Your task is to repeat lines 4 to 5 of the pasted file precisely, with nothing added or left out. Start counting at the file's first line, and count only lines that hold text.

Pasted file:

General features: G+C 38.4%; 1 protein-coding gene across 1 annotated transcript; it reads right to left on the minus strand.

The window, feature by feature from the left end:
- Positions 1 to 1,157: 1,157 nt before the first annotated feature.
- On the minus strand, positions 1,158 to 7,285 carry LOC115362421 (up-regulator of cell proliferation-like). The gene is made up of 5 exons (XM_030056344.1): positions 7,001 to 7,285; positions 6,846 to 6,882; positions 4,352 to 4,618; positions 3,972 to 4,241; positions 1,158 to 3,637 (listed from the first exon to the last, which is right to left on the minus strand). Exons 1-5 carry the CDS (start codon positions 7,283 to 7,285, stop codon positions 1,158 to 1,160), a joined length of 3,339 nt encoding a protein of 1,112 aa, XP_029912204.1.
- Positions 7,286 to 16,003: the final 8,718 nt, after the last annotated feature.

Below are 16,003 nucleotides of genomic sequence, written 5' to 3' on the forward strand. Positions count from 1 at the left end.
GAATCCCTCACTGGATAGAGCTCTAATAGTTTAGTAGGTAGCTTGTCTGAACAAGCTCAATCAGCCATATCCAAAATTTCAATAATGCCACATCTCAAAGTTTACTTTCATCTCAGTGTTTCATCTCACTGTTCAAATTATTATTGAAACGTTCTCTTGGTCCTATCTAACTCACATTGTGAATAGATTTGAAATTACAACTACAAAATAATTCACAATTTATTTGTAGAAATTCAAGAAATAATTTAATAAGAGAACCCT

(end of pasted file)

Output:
- On the minus strand, positions 1,158 to 7,285 carry LOC115362421 (up-regulator of cell proliferation-like). The gene is made up of 5 exons (XM_030056344.1): positions 7,001 to 7,285; positions 6,846 to 6,882; positions 4,352 to 4,618; positions 3,972 to 4,241; positions 1,158 to 3,637 (listed from the first exon to the last, which is right to left on the minus strand). Exons 1-5 carry the CDS (start codon positions 7,283 to 7,285, stop codon positions 1,158 to 1,160), a joined length of 3,339 nt encoding a protein of 1,112 aa, XP_029912204.1.
- Positions 7,286 to 16,003: the final 8,718 nt, after the last annotated feature.